Sugar Free Me by Naomi Grace Kingery (Continued)
What I didn't expect at first is how much I would eventually learn. I knew I'd learn all the diabetes "lingo" and whatnot, but I've learned so much more than I thought I would ever know at my age. I've learned how much I can personally handle; I've seen what my breaking point is. I have broken and survived my breaking point, then succeeded is victory. I've learned that I can handle much more than I give myself credit for and I can live through some things I never thought possible. I can look back and see challenges I never thought I could endure, and I endured them and came out a better person. Do you believe that you or your loved one is now a better person because of this?
I've also been taught that the word "impossible" doesn't exist. I've seen that there are diabetics out there who know A LOT more than I do... a lot more about health and a ton about life. Being diagnosed is so much more than learning about diabetes. What have you learned since the day you were diagnosed? I didn't want to write this book with a lot of cheesy stories or explanations, nor did I want to sit and write out all the negatives. I just wanted you to step back and put things into perspective. It might be a perspective that you've never seen before or it may be one that you live in. If you're a loved one who read this whole book, kudos to you. It means a whole lot for you to care so much. It really does...so thank you!
Maybe you've had diabetes for a week or for thirty years; I hope this book taught you something. Thank you for reading and listening to what I have to say! I wrote it over a period of two and a half years, from the age of fifteen to eighteen. Two and a half years not only because I have a crazy busy life but because I wanted to write this as I continued to grow and experience new things. I've enjoyed writing this for you to read because in the process I've been able to look back on what my life has been with this disease.
My desire is that in a way I can make the voice of every diabetic teenager a little louder in the world today. We will get through this, we will overcome. You're going to have hard times, but you're going to get through those hard times. Hang in there and keep your head up. Value every breath you take! Remember: being a diabetic is simply a daily reminder that life is short, and it's up to you to make it sweet. You'd be surprised how sweet a sugar free life can be if you only give it a chance.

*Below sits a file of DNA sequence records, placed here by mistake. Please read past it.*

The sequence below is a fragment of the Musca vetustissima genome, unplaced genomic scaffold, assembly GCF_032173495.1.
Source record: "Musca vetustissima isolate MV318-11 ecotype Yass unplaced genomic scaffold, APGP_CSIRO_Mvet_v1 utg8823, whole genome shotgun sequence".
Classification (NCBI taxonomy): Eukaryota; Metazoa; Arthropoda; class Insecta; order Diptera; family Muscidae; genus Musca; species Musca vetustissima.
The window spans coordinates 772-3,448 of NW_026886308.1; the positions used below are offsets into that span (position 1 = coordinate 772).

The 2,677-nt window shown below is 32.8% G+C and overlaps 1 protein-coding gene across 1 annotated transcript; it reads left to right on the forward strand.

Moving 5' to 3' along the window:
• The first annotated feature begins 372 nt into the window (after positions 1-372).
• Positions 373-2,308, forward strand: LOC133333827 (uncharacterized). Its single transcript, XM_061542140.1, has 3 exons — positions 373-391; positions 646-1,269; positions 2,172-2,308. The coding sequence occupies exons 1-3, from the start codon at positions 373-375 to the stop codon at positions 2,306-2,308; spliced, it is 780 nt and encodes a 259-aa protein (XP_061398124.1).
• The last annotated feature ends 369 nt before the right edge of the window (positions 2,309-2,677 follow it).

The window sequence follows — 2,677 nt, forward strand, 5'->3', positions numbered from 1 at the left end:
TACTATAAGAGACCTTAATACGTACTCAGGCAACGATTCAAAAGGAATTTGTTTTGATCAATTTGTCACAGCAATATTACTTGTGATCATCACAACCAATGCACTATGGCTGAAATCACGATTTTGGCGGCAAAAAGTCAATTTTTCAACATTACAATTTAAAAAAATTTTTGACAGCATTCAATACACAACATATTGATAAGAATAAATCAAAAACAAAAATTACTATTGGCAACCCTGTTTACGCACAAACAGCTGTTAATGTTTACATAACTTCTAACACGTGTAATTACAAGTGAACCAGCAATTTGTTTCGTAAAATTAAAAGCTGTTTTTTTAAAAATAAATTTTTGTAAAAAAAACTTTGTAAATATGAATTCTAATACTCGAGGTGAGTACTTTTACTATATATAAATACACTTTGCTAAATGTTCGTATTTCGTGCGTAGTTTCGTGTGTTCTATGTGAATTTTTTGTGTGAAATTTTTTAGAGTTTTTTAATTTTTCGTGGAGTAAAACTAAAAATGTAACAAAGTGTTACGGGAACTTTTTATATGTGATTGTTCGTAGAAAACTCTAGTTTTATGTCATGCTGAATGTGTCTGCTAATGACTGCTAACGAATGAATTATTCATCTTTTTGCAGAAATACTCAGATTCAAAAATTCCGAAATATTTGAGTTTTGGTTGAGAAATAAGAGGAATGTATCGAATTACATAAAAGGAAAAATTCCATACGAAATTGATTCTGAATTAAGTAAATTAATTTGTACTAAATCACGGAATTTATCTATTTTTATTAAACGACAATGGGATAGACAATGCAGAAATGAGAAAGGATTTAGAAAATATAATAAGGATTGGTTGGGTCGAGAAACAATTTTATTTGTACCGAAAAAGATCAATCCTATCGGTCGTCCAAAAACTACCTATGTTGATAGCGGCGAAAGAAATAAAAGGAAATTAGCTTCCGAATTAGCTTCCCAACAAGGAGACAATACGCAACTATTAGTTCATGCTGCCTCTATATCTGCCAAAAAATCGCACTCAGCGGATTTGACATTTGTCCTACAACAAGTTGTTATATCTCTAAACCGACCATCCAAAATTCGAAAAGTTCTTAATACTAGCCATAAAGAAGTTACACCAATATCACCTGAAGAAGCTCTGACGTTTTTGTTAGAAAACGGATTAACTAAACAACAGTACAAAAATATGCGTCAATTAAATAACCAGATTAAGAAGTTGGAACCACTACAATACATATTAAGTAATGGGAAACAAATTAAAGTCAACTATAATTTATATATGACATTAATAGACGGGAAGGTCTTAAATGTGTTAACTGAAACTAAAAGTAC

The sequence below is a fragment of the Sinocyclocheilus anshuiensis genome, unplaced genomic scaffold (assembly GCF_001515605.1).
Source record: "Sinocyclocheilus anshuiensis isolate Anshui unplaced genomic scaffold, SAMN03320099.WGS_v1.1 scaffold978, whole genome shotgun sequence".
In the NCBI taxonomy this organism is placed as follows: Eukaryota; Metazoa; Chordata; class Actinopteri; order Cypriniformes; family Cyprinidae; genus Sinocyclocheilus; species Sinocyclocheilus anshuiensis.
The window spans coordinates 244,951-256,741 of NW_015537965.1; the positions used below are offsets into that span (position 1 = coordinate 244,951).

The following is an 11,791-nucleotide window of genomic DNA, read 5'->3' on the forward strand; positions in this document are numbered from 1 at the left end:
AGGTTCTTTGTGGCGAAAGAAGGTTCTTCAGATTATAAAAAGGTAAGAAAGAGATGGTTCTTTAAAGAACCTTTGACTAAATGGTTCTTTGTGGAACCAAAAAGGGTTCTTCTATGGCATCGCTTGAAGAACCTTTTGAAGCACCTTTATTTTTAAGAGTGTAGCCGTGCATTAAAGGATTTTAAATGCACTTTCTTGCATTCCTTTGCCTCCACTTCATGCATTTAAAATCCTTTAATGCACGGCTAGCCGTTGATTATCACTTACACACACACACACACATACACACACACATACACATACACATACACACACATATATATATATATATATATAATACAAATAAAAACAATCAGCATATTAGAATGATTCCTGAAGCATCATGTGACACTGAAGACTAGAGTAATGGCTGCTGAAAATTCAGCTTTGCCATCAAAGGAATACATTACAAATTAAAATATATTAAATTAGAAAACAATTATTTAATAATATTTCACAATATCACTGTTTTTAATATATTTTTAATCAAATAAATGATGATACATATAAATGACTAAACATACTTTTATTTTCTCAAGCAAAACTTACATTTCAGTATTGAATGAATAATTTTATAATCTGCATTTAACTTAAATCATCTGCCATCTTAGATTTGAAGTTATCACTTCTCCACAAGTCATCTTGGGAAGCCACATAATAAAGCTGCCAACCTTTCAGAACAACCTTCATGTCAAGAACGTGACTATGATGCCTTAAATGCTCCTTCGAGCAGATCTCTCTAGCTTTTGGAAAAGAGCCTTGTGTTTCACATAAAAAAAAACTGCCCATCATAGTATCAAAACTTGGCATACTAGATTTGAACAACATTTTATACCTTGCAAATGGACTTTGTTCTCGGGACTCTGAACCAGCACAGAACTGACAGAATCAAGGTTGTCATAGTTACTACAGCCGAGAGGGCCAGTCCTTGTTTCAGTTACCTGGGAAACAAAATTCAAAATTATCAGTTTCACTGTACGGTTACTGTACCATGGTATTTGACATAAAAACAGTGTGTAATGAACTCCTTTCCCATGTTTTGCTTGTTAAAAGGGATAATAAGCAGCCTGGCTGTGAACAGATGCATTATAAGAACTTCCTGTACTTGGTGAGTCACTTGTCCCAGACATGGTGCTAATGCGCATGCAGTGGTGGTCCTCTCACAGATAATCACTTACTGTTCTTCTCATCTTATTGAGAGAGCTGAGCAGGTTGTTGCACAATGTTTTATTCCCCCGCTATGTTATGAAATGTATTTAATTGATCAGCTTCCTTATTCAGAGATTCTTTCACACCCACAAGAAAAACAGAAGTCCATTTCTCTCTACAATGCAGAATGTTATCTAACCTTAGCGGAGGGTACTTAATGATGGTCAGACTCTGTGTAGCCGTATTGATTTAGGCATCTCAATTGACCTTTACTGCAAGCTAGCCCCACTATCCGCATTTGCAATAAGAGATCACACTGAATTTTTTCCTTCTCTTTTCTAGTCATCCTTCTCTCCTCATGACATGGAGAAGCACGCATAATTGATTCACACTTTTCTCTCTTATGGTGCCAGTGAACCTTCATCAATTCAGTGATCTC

With all the dizziness and the shaking
And the cakes we can't eat that are baking
With all the pokes and the blood
And the tears that fall becoming a flood
With all the physical pain
All that you lose and all you gain
With all the questions
and the answers yet to be found...
I salute you-
I admire you-
I love you.
To every beta cell challenged kid in the world
To every aged boy and every aged girl
You are beautiful and strong
and no matter what- you have to continue moving on.
With all of the love in my heart,
Naomi Grace Kingery
THE Diabetic Diva Est. 9-2-01
Ambrosia Fruit Dip Cream of Yam and Carrot Soup Pears Baked in Red Wine Savory Zucchini Stix Smoked Chicken with Roasted Red Pepper Sauce Crock-Pot Cabbage Soup Chicken Lemon Soup Curried Flounder Apricot Breakfast Muffins Berry Biscotti
In junior high school, I'd gotten my hands on one of my father's old English books and read a story by Nathaniel Hawthorne, "The Great Stone Face". The story is based on the natural mountain/rock formation in New Hampshire of the same name (you can see an image of it on New Hampshire state quarters). In the story, there was a legend that the person whose face looked like The Great Stone Face would be "the...